DVD Review – The Hawker Hurricane

KB0164

 

The Spitfire may have won the glory, but the Hurricane initially outperformed German 109 fighters and achieved a much higher kill rate in the Battle of Britain, but it was a partnership with the Spitfire where the differing capabilities of the two fighters complimented each other.

This is one of those videos that must be watched.

 

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NAME: The Hawker Hurricane
CLASSIFICATION: Video, DVD, reviews
FILE: K0164
DATE: 020714
PRESENTER(S): original film
PUBLISHER: Pen & Sword Digital
MEDIA: DVD
FORMAT: Dual layer
RUNTIME: 100 minutes
PLAYERS: Linux Workstation, Personal Computer, Mac Computer, DVD Player
INTERNET:
PRICE: £12.99
GENRE: Non-Fiction
SUBJECT: World War Two, WWII, Second World War, war in the air, aerial combat, tchnology, RAF, Hurricane, Hawker
ISBN: 0-24762-096-3
IMAGE: KB0164
VIDEO:
BUYNOW: http://tinyurl.com/obzvncj
LINKS:
DESCRIPTION: Pen & Sword are a prolific publisher of fine military history books and are now rapidly expand their range of electronic publications in the form of ebooks and DVDs. Their DVD range includes video produced mainly or entirely from wartime film and propaganda film from a number of production sources. These sources are arranged into groups and this DVD is from the World War II Primary Sources, meaning that it has not been updated or edited by a modern production company. As a result, some footage looks its age when included in a modern digital video compilation. The footage exception being film of one of the last flying urricanes. The viewer is unlikely to be put off in any way because, where a small amount of footage shows signs of its age, the methods of processing, and the storage for more than seven decades, it adds to the atmosphere and authenticity of the DVD.

This is genuinely the ultimate primary source guide to the aircraft that helped save Britain in 1940 and flew on through the war and into the times that followed victory.

The Hurricane was designed to reduce the risks of migrating from biplanes to monoplanes. The first Hurricanes had a fixed pitch two-bladed propeller just like the contemporary Hawker Fury biplane fighter. The cockpit was enclosed by a sliding plexiglass hood where the Fury was still open cockpit. In place of twin machine guns firing through the propeller arc, the Hurricane had four rifle calibre machine guns in each wing, firing outside the propeller. This gave approximately eight times the weight of shell hitting the target over the Fury’s weight of shell. Accuracy was provided by a reflector gun sight. HF radiotelephone communication was fitted to the Hurricane, providing the communication to take full advantage of the new radar assisted command and control network covering Britain.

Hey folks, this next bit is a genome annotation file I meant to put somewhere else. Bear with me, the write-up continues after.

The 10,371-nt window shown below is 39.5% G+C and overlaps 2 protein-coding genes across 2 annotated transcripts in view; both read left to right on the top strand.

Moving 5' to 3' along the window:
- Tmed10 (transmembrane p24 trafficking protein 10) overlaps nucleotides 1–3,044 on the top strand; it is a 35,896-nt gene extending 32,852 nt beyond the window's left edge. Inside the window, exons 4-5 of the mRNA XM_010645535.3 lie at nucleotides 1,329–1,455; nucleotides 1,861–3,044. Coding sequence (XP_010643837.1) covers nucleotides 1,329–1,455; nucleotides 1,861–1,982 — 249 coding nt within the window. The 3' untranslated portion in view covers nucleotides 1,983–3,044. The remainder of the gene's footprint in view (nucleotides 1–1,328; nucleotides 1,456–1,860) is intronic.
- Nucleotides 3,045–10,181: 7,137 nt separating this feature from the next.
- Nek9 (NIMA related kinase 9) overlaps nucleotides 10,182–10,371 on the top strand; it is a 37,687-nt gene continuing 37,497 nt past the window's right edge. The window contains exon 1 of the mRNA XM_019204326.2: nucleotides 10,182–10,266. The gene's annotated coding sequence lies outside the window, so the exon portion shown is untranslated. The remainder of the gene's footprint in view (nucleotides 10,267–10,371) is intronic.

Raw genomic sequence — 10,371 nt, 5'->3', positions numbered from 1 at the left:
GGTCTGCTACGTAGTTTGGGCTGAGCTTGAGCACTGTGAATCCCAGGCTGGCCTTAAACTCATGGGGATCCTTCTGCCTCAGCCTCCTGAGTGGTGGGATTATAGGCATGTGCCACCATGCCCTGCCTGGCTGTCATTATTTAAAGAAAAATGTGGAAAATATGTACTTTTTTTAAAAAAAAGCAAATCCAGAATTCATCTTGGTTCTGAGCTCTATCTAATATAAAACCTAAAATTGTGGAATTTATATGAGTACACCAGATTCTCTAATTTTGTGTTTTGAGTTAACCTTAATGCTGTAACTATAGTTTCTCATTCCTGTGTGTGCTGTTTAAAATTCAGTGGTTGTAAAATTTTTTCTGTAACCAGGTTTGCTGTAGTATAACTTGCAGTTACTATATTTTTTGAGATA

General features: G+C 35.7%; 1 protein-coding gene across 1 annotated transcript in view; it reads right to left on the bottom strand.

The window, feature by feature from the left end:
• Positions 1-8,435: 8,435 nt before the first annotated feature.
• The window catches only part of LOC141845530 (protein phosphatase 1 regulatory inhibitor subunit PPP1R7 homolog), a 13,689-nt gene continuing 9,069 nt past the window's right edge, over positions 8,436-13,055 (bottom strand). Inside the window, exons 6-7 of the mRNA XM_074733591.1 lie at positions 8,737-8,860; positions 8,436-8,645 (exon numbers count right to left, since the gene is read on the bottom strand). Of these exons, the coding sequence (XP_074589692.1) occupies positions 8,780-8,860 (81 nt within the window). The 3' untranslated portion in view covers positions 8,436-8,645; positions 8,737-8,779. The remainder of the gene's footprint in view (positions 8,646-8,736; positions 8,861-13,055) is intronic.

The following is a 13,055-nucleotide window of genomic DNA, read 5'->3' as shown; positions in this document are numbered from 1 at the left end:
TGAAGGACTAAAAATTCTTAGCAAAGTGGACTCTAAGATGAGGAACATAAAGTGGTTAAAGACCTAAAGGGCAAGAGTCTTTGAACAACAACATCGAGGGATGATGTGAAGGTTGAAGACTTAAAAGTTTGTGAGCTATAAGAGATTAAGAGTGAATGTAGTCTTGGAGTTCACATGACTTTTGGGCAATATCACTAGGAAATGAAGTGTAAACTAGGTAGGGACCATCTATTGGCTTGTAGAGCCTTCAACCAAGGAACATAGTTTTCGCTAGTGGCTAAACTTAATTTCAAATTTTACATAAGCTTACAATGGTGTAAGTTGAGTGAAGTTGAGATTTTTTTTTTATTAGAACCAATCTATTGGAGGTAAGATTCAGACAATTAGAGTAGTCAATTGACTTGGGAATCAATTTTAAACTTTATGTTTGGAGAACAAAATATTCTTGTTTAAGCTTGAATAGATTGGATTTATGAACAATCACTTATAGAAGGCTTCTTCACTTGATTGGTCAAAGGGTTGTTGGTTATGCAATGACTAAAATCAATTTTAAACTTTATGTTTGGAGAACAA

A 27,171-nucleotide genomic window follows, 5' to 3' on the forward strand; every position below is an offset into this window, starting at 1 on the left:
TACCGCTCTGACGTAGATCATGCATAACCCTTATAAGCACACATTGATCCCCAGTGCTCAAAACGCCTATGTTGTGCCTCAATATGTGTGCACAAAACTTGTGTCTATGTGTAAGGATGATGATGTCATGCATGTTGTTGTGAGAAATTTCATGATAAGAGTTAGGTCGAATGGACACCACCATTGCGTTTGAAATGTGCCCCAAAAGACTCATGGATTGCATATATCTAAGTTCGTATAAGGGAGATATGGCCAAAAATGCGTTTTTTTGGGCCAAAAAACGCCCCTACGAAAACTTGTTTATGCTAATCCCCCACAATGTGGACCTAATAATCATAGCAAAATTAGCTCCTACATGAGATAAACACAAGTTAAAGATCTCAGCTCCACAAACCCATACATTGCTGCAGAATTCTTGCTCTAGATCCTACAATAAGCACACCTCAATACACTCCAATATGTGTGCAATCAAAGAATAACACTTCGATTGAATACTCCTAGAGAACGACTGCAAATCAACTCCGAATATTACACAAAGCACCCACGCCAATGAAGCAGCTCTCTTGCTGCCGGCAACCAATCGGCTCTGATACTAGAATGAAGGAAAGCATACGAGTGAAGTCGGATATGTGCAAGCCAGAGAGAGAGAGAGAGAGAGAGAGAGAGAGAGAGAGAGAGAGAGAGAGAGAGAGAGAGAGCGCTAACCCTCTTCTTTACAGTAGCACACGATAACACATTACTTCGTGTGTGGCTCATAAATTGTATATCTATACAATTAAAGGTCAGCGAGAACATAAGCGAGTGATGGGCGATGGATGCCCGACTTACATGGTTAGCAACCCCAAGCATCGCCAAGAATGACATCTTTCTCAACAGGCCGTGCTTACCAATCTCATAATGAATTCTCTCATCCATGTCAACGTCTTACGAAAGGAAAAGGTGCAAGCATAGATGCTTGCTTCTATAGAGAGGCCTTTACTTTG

The most obvious difference from the Fury was that the Hurricane had a low mounted broad cord monoplane wing in place of the Fury’s wire and strut based biplanes. After take off, the retractable undercarriage of the Hurricane was another difference that was obvious. In common with the Fury, the early Hurricanes were almost entirely fabric covered with a tube and former construction method almost identical with the Fury.

Although the Hurricane and Fury had similar contours, the Hurricane was fitted with the Merlin engine that was to power other outstanding British aircraft, including the Spitfire, Mosquito and Lancaster. This and the reduced drag of the monoplane gave the early Hurricane a staggering hundred miles per hour speed advantage over the Fury but still retained great manoeuvrability.

After introduction, ahead of the Spitfire, the Hurricane was fitted with later Merlin marks and a three bladed variable-pitch propeller. Four 20mm canon replaced the machine guns and some Hurricanes were fitted with 30 mm anti-tank guns, or a mixed canon and machine gun armament. The fabric covering was progressively replaced by metal skinning but still on a tube and former frame, that continued to allow the aircraft to survive heavy punishment that destroyed other monoplanes of the time.

After 1940, the Hurricane was increasingly assigned to the ground attack roll and was able to carry bombs or rockets. Some exhausted RAF Hurricanes were transferred to the Fleet Air Arm for semi-suicide convoy defence being catapulted from merchant ships with no chance of making land or being able to land on a ship.

The Spitfire may have won the glory, but the Hurricane initially outperformed German 109 fighters and achieved a much higher kill rate in the Battle of Britain, but it was a partnership with the Spitfire where the differing capabilities of the two fighters complimented each other.

This is one of those videos that must be watched.

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